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Shell Launches Legal Attack on Environmental Groups That Are Protecting the Arctic

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Oceana Appalled, legal attacks won’t fix nonexistent oil spill response technology


March 2, 2012
Juneau, AK
Contact:
Susan Murray ( [email protected] | 907-586-4050)
( [email protected] | 907-586-4050)




Susan Murray, Oceana’s Senior Director, Pacific, issued the following statement in response to Royal Dutch Shell petition for declaratory relief filed Wednesday:


“It has been a little over a week since the government released their review of Shell’s spill response plan. It takes time to thoroughly read through 400+ pages of information. It is highly unusual and odd that Shell would sue based on the idea that someone might challenge their spill response plan, and raises a specter of doubt about their own confidence in their plan. 


“Oceana believes in a cautionary science-based approach to development and in this case Shell has ignored USGS identified science gaps and does not have a spill response plan that uses technology that has been proven to work in unforgiving Arctic conditions.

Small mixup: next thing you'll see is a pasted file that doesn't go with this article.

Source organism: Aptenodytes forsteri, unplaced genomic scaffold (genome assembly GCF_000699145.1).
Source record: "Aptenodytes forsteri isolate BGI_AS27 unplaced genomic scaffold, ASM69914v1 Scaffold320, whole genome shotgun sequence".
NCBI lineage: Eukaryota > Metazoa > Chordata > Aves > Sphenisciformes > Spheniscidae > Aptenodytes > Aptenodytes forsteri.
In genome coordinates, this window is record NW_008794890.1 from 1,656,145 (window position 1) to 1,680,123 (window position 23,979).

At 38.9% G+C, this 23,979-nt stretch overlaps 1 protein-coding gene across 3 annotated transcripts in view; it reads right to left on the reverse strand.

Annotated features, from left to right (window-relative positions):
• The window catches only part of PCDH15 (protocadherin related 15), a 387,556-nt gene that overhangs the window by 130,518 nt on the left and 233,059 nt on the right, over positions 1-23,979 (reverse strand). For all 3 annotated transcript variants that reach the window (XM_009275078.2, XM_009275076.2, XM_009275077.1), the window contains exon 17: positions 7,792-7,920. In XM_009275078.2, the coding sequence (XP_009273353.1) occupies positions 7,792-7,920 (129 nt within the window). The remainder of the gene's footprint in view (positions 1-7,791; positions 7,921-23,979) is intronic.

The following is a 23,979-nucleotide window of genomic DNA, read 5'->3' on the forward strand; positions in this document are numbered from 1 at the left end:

“Neither Shell, the government nor anyone else have ever demonstrated the ability to recover more than a negligible fraction of oil spilled under typical Arctic conditions except within the confines of contrived, small-scale field tests conducted under optimal conditions.


“Americans deserve affordable energy and healthy oceans.  It is our job as an ocean conservation group to ensure the health and productivity of our oceans and the communities that depend on them.  Unfortunately, Shell’s action is an attempt at stopping us from doing that.


“Instead of wasting time in the court room Shell should be out on the water making sure their spill response plan actually works and proving to America that their coastlines are safe in case of emergency.  In the Arctic, responders could face icy conditions, dense fog that lasts weeks and hurricane-force winds in a place nearly 1,000 miles from the nearest Coast Guard facilities. There is no proven method of cleaning up an oil spill in Arctic conditions; and there are not sufficient personnel or equipment in the region capable of carrying out an effective offshore response plan.


“A paper plan is not enough; no public in the water spill response tests have been conducted in the U.S. Arctic Ocean since 2000.  That test failed miserably, as shown in this footage: http://www.youtube.com/watch?v=2dL3RGwpBaI


“As Shell sits poised to reap tremendous profits from offshore drilling in the Arctic, the American people are being forced to assume all the risks.  And with this frivolous lawsuit Shell is trying to silence us.”